Saudi Arabia commutes death sentences of three Shia minors but UN experts urge to drop charges
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Saudi Arabia commutes death sentences of three Shia minors but UN experts urge to drop charges

While welcoming of the commutation of the death sentences of three Shia Muslim minors in Saudi Arabia, UN experts on Wednesday called for the country to quash their convictions and release them.

The new sentence is 10 years imprisonment, including the time served.  Ali al-Nimr, Dawood al-Marhoon and Abdullah al-Zaher were under the age of 18 when they were convicted of crimes after attending protests. 

Ali Al-Nimr is the nephew of prominent Shia cleric Nimr al-Nimr, whose 2016 execution sparked protests in Saudi Arabia and Iran.  Ali Al-Nimr was 17 when he was detained in February 2012 for protesting in Saudi Arabia’s Eastern Province.  Ali al-Namr, and the other two minors accused who were also protesting, faced beheading. The human rights experts stated:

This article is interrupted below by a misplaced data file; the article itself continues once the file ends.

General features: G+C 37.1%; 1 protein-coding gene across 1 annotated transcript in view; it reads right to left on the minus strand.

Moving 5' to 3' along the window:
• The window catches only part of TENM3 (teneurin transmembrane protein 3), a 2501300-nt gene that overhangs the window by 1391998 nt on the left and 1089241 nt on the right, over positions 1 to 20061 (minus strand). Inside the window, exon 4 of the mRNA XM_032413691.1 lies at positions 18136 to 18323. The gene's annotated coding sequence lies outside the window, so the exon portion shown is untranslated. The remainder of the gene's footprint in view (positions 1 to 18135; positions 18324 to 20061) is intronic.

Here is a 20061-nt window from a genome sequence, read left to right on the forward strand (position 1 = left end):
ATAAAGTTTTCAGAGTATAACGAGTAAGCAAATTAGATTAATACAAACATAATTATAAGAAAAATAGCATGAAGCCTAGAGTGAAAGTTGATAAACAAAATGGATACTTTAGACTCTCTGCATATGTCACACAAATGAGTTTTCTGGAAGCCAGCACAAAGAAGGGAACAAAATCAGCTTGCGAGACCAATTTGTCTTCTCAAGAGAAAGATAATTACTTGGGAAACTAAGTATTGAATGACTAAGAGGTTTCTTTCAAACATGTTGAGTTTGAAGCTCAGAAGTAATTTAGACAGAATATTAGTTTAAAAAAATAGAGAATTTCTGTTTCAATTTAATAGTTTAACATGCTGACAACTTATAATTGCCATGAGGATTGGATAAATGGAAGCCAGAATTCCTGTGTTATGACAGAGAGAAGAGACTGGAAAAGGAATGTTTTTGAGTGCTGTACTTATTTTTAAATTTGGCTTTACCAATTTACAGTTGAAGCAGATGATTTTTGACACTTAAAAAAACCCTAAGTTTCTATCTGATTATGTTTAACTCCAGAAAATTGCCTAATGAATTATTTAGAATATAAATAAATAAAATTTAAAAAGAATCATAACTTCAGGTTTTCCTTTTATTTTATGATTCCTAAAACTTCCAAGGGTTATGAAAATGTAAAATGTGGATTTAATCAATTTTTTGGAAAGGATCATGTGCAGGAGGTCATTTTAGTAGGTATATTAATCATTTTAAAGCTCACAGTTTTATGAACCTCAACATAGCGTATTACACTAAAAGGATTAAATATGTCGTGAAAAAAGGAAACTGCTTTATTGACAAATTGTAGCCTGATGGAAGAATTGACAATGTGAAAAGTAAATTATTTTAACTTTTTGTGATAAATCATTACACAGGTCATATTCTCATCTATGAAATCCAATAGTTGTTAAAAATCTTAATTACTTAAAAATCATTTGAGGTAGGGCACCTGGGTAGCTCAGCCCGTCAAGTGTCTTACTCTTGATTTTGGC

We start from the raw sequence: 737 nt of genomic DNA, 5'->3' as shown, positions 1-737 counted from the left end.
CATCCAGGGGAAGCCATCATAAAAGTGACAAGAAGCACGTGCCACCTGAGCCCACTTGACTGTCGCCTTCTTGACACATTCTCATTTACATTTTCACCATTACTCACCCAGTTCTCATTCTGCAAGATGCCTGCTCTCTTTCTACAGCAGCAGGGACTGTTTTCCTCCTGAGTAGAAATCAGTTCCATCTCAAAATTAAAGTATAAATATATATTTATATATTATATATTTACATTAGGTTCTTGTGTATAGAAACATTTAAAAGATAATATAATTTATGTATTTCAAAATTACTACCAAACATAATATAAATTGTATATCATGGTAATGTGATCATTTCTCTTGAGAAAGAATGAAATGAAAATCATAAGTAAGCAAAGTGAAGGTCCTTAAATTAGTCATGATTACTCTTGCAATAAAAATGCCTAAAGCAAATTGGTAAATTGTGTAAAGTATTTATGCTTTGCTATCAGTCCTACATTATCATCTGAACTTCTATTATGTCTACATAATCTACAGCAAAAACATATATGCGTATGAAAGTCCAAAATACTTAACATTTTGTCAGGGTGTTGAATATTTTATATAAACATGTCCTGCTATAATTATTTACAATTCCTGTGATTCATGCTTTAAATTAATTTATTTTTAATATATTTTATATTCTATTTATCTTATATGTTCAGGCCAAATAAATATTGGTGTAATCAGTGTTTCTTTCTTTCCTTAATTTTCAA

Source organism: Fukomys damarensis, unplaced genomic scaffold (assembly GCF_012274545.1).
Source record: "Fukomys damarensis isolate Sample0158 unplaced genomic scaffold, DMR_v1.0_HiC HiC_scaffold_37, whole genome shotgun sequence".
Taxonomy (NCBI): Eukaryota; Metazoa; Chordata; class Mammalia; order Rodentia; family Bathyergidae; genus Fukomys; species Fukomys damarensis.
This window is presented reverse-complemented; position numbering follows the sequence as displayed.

“We continue to receive allegations of torture and ill-treatment to extract confessions, and in relation to the imposition of the death penalty for crimes which do not meet the threshold of ‘most serious crimes’, required under international law. We reiterate that under no circumstances should the death penalty be applied to individuals who are exercising their fundamental rights of freedoms of expression, assembly and religion or belief.”

The UN human rights experts also noted that Saudi Arabia’s continued use of the death penalty violates international law. While the government has had a moratorium on applying the death penalty to drug-related offenses since January 2021, the UN pushed for a codification of this practice.